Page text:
Have you ever had the experience of reading a book or doing something quietly in a room, and a few strange sounds suddenly caught your attention? So you walked slowly towards the source of those noises only to find that it was your furry baby happily napping and snoring.

Feline fur babies are popular for their brief cat naps, and yes, they look like cute angels without wings while napping. However, some cat owners find it surprising when their furball snores while chasing a mouse or toy in its sleep.

When cats fall into a deep sleep, they may start snoring. It is very unlikely that your cat snores every time it falls asleep. Snoring is normal unless your kitty is always snoring and is showing various other symptoms associated with potential health conditions.

In times like this, you must consult your vet for medical assistance. Knowing the root cause of excessive snoring helps with treating the issue effectively. Cat insurance NZ helps support your furball with top-notch medical care with little economic hassle.

Consider buying cheap cat insurance in the least, so you are well-equipped to tackle accidents, injuries, and health emergencies. In the meantime, read this article to learn four common reasons why cats snore.

1.Some cats are highly prone to snoring

Some feline fur babies are highly prone to snoring. For instance, if your kitty cat has put on too many kgs, it is more likely to snore. Overweight and obese cats show snoring tendencies more often than their slimmer counterparts. These conditions raise health risks, so you should consider helping your munchkin lose weight if it has crossed the ideal weight for its age, size, and breed.

2.Some sleeping positions trigger snoring

Some cats snore simply because some of their sleeping positions induce noisy breathing. If your cat naps in weird positions regularly, expect to hear its snores.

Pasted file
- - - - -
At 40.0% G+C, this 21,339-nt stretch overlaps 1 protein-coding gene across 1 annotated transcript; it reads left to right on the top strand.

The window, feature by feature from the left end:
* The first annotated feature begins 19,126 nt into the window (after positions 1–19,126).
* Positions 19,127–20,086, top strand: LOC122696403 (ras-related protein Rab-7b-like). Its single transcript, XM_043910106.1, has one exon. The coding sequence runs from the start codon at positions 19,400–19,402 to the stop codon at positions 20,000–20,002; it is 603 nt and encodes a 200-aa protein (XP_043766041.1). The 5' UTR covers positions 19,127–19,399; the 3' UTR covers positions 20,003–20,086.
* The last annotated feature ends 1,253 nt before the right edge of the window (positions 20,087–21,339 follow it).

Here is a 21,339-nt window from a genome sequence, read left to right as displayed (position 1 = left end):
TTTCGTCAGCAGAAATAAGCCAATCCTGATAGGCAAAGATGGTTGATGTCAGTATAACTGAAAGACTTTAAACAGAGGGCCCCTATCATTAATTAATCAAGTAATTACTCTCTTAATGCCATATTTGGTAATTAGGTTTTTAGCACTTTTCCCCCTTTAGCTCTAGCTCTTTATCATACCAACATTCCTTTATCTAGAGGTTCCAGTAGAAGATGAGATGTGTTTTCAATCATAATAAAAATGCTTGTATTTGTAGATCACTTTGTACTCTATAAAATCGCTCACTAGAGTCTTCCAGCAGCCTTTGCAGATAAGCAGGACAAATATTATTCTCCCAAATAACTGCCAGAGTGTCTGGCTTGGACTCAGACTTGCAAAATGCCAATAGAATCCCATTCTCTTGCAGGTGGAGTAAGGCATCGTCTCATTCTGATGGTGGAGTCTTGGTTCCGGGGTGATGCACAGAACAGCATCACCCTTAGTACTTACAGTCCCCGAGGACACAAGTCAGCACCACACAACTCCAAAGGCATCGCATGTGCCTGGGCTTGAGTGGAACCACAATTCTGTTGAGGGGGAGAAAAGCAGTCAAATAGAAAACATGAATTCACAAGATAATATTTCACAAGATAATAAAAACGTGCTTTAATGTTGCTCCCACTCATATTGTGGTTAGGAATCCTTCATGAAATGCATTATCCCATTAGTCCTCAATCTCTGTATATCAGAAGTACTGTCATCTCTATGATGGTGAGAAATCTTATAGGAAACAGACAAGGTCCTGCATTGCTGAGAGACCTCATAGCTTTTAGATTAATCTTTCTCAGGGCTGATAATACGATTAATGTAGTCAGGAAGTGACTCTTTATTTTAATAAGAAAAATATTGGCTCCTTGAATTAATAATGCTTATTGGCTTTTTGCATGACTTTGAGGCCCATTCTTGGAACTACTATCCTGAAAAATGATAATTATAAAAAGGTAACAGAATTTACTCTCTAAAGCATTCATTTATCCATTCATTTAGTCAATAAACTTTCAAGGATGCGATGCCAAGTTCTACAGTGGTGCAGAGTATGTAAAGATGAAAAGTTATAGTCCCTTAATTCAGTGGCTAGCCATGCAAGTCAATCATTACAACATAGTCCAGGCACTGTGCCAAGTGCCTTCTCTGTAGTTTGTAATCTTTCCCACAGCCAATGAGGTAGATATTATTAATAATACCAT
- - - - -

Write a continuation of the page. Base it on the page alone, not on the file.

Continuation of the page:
3.Some cat breeds snore often

Flat-face feline breeds or brachycephalic breeds snore more compared to other cat breeds. For instance, Persian cats and Himalayan cats are two cat breeds that can develop airway syndrome and make more noise while sleeping because of their soft elongated palates and short nasal passages.

4.Some cats snore due to health issues

Apart from snoring, if you notice the below signs and more, consult your vet immediately, as your cat might be silently dealing with deeper health issues.

  • Nasal/eye discharge
  • Sores on the nose
  • Coughing
  • Sneezing
  • Snoring when awake
  • Changes in vocalizations
  • Face swelling
  • Appetite changes

Watch for changes in your feline’s body language, like extending the head or neck straight to properly inhale air or continuously trying to breathe through the mouth. These actions point to potential respiratory issues, and your furball might have breathing distress and require medical help right away.

Snoring is a symptom of severe health conditions like trauma, asthma, bacterial/viral/fungal infections, inflammation, polyps, cancer, laryngeal paralysis, and foreign objects stuck in the back of the mouth or nose. This is precisely why timely medical intervention is necessary.

Cat insurance in NZ helps manage unexpected vet bills with fewer financial troubles. Contemplate purchasing cheap cat insurance, so your furball gets the medical care it deserves during non routine vet visits without taking a toll on your savings.